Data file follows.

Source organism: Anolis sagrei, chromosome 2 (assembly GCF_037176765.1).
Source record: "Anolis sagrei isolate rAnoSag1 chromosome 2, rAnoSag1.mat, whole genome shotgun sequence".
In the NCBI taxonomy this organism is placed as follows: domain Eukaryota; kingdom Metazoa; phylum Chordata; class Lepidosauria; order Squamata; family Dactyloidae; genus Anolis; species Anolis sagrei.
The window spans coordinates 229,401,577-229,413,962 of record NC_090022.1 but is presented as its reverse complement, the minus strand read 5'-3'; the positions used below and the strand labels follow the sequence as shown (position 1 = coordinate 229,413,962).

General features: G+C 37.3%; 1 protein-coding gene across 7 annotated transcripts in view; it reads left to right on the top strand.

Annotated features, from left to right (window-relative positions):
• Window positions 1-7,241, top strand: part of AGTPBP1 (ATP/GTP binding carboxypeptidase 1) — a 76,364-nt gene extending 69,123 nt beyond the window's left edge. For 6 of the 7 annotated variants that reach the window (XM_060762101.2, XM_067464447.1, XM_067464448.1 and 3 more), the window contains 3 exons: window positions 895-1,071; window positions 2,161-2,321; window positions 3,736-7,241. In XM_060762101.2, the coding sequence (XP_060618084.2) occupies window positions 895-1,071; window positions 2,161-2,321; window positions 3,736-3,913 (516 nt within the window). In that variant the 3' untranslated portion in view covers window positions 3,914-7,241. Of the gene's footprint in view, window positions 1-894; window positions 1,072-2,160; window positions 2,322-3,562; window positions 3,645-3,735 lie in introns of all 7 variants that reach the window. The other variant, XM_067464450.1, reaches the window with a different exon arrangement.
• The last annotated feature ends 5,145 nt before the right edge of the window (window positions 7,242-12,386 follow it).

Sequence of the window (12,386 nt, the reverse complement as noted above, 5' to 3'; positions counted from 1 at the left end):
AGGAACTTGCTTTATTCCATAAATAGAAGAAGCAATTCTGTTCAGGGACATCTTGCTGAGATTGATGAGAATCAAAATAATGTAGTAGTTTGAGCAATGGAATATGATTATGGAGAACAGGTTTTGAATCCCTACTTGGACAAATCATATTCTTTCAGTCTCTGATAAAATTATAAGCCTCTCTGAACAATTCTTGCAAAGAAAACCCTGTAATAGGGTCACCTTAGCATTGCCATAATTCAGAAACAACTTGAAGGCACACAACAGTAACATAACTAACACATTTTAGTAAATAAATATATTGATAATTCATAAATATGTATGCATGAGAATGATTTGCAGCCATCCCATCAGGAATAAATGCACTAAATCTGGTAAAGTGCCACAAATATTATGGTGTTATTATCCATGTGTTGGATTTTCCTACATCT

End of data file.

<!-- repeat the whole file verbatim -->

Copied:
Source organism: Anolis sagrei, chromosome 2 (assembly GCF_037176765.1).
Source record: "Anolis sagrei isolate rAnoSag1 chromosome 2, rAnoSag1.mat, whole genome shotgun sequence".
In the NCBI taxonomy this organism is placed as follows: domain Eukaryota; kingdom Metazoa; phylum Chordata; class Lepidosauria; order Squamata; family Dactyloidae; genus Anolis; species Anolis sagrei.
The window spans coordinates 229,401,577-229,413,962 of record NC_090022.1 but is presented as its reverse complement, the minus strand read 5'-3'; the positions used below and the strand labels follow the sequence as shown (position 1 = coordinate 229,413,962).

General features: G+C 37.3%; 1 protein-coding gene across 7 annotated transcripts in view; it reads left to right on the top strand.

Annotated features, from left to right (window-relative positions):
• Window positions 1-7,241, top strand: part of AGTPBP1 (ATP/GTP binding carboxypeptidase 1) — a 76,364-nt gene extending 69,123 nt beyond the window's left edge. For 6 of the 7 annotated variants that reach the window (XM_060762101.2, XM_067464447.1, XM_067464448.1 and 3 more), the window contains 3 exons: window positions 895-1,071; window positions 2,161-2,321; window positions 3,736-7,241. In XM_060762101.2, the coding sequence (XP_060618084.2) occupies window positions 895-1,071; window positions 2,161-2,321; window positions 3,736-3,913 (516 nt within the window). In that variant the 3' untranslated portion in view covers window positions 3,914-7,241. Of the gene's footprint in view, window positions 1-894; window positions 1,072-2,160; window positions 2,322-3,562; window positions 3,645-3,735 lie in introns of all 7 variants that reach the window. The other variant, XM_067464450.1, reaches the window with a different exon arrangement.
• The last annotated feature ends 5,145 nt before the right edge of the window (window positions 7,242-12,386 follow it).

Sequence of the window (12,386 nt, the reverse complement as noted above, 5' to 3'; positions counted from 1 at the left end):
AGGAACTTGCTTTATTCCATAAATAGAAGAAGCAATTCTGTTCAGGGACATCTTGCTGAGATTGATGAGAATCAAAATAATGTAGTAGTTTGAGCAATGGAATATGATTATGGAGAACAGGTTTTGAATCCCTACTTGGACAAATCATATTCTTTCAGTCTCTGATAAAATTATAAGCCTCTCTGAACAATTCTTGCAAAGAAAACCCTGTAATAGGGTCACCTTAGCATTGCCATAATTCAGAAACAACTTGAAGGCACACAACAGTAACATAACTAACACATTTTAGTAAATAAATATATTGATAATTCATAAATATGTATGCATGAGAATGATTTGCAGCCATCCCATCAGGAATAAATGCACTAAATCTGGTAAAGTGCCACAAATATTATGGTGTTATTATCCATGTGTTGGATTTTCCTACATCT